Race debate grips Congress
The barbed debate over racial justice is exploding this week on Capitol Hill, as Democrats in both chambers are charging ahead with a host of proposals to empower minorities amid the national clash over police bias, brutality and the future of law enforcement.
In the House, two panels considered bills Wednesday to promote reparations for the descendants of slaves and to grant statehood to Washington, D.C., the nation’s historically Black capital city.
In the Senate, Democrats advanced their efforts to seat President Biden’s pick to head the Justice Department’s civil rights division and to pass legislation combating the recent rash of hate crimes targeting Asian Americans.
And Democrats in both chambers are fighting to enact legislation to expand voting rights, with particular designs on empowering Black and other minority voters.
It’s all happening against the turbulent backdrop of the televised trial examining the death of George Floyd at the hands of police officers in Minneapolis — an event that’s captivated the country and fueled Democrats’ push to overhaul policing nationwide.
Calls for those reforms have grown louder still this week, after another Black man, Daunte Wright, 20, was fatally shot by another law enforcement officer just north of Minneapolis, sparking days of protests and clashes with police reminiscent of the outrage that followed Floyd’s death over the summer.
For Democrats on Capitol Hill, and particularly for members of the Congressional Black Caucus (CBC), the moment is ripe for Congress to move transformative legislation addressing age-old racial disparities. And in Biden’s ascension they see an open window.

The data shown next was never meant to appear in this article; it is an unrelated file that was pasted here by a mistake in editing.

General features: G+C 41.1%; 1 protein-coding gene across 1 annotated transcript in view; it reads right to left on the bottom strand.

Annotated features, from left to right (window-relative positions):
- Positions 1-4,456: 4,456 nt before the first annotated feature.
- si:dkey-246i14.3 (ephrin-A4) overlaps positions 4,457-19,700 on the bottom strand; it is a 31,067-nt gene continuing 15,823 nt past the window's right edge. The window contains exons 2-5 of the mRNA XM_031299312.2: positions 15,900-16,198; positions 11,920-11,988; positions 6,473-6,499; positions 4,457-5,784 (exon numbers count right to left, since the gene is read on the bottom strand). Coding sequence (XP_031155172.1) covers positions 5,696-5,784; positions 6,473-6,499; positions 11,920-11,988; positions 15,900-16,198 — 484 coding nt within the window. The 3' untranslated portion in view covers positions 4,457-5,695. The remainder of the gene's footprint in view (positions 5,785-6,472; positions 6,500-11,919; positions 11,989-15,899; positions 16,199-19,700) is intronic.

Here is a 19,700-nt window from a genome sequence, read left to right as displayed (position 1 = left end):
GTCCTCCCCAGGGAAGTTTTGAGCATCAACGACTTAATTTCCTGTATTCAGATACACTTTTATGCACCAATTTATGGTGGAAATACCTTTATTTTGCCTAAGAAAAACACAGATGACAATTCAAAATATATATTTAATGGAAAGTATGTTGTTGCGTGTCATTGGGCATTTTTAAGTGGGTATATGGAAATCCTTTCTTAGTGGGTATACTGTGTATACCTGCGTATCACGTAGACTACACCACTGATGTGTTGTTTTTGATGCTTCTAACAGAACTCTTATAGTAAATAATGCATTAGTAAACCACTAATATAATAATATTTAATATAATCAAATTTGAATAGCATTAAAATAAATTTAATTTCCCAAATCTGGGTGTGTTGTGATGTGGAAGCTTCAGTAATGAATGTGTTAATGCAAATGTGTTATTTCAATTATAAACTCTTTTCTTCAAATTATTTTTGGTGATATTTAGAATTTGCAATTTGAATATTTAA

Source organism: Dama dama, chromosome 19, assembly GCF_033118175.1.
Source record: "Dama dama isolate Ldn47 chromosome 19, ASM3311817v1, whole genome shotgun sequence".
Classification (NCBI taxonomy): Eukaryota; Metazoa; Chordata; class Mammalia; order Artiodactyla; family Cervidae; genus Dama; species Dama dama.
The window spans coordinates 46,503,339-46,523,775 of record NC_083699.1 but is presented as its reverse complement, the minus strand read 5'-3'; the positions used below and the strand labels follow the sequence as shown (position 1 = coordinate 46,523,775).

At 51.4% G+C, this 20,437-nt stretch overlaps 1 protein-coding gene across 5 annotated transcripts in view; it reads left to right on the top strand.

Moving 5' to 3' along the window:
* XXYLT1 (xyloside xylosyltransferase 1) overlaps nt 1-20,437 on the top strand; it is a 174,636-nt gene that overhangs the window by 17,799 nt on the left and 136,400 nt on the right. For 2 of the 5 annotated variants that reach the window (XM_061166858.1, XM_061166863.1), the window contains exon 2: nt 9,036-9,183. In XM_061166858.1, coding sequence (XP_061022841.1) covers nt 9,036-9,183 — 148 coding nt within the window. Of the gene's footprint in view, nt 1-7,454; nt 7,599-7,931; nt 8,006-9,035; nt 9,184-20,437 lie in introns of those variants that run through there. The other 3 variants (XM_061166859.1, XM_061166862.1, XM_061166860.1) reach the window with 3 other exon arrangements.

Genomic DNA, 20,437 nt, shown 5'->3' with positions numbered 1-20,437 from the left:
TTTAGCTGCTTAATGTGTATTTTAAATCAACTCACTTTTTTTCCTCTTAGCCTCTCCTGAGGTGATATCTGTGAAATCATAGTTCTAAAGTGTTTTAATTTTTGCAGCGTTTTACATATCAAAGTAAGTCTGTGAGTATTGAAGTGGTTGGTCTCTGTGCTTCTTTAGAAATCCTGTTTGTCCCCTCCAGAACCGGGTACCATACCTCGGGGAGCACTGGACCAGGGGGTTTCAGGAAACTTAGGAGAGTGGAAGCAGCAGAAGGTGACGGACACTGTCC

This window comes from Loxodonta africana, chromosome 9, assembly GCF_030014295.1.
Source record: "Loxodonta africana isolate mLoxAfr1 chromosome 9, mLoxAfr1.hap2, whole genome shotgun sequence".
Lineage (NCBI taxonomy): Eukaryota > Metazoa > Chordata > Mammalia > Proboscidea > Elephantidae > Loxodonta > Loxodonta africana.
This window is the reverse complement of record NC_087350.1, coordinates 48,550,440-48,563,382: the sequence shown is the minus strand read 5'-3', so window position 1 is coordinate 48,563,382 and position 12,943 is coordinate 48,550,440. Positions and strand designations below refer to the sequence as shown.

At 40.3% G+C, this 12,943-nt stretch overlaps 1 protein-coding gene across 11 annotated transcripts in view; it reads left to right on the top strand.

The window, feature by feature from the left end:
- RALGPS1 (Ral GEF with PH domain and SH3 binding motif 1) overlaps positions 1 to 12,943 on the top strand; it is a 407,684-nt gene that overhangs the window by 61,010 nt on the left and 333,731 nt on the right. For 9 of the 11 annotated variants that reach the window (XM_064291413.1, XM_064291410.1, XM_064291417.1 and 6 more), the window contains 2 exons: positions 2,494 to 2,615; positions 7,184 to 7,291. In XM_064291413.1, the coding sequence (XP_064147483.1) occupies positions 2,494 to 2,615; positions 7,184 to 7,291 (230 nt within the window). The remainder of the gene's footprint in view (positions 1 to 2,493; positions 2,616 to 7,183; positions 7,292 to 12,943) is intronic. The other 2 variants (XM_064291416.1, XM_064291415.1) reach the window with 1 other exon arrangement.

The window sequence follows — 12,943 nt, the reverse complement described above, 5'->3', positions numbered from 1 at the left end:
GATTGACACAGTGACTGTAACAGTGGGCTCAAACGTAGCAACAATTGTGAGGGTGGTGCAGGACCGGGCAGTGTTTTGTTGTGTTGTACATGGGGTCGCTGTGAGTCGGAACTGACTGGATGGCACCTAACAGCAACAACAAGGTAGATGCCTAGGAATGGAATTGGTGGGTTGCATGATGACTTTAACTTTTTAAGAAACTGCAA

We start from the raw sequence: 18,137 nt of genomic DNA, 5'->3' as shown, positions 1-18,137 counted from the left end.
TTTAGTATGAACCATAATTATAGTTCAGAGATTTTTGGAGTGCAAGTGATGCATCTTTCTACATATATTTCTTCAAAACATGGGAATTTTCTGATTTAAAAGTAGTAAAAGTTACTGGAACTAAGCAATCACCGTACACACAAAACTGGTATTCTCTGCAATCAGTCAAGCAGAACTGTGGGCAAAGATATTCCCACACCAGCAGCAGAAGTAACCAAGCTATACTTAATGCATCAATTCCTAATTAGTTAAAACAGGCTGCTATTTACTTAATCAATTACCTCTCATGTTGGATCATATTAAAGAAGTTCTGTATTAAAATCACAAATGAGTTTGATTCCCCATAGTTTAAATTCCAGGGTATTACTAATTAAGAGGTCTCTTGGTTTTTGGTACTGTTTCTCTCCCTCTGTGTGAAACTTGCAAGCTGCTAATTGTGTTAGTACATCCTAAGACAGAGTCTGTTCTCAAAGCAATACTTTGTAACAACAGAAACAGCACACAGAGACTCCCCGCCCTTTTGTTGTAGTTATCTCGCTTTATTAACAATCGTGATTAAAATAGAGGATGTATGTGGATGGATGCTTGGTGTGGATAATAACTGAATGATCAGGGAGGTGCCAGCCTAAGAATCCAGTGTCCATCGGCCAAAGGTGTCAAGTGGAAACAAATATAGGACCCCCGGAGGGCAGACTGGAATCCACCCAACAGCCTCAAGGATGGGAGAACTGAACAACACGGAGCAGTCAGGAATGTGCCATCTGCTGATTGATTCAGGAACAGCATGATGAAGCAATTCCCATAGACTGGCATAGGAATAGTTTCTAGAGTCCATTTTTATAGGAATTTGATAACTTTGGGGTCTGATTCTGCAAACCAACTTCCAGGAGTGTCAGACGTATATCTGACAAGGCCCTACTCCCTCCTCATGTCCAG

“It’s a heavy moment, because we’re in a heavy period of time,” said Rep. Hakeem Jeffries (N.Y.), the fifth-ranking House Democrat and a prominent member of the CBC.
“America has come a long way. We still have a long way to go. But we have to deal with the reality that racism has been in the soil of this country since 1619,” he said.
Democrats’ focus on racial justice initiatives is hardly new. With control of the House in the previous Congress, party leaders were able to pass a number of bills designed to tackle disparities across different facets of American society, including a voting rights expansion; provisions designed to ensure equal access to COVID-19 therapies; the D.C. statehood proposal; and a sweeping overhaul of the criminal justice system, named after George Floyd.
With Biden now in office, lawmakers said, it’s a no-brainer to move many of those same priorities to mark his 100-day agenda.
“I think it’s just a process of trying to move through the agenda,” said Rep. Jared Huffman (D-Calif.). “We were doing a lot of this in the previous Congress. This is just what you’re going to see from a Democratic majority.
“These are our values; these are our priorities.”
Yet Biden and the Democrats also owe much of their election success in 2020 to minority voters — a trend particularly pronounced in Georgia, where a massive outreach campaign by party activists flipped two Senate seats in their favor, thereby delivering them control of the upper chamber.
Georgia Republicans, in turn, have adopted new voting restrictions heading into 2022 — efforts being mimicked by GOP legislators in states across the country.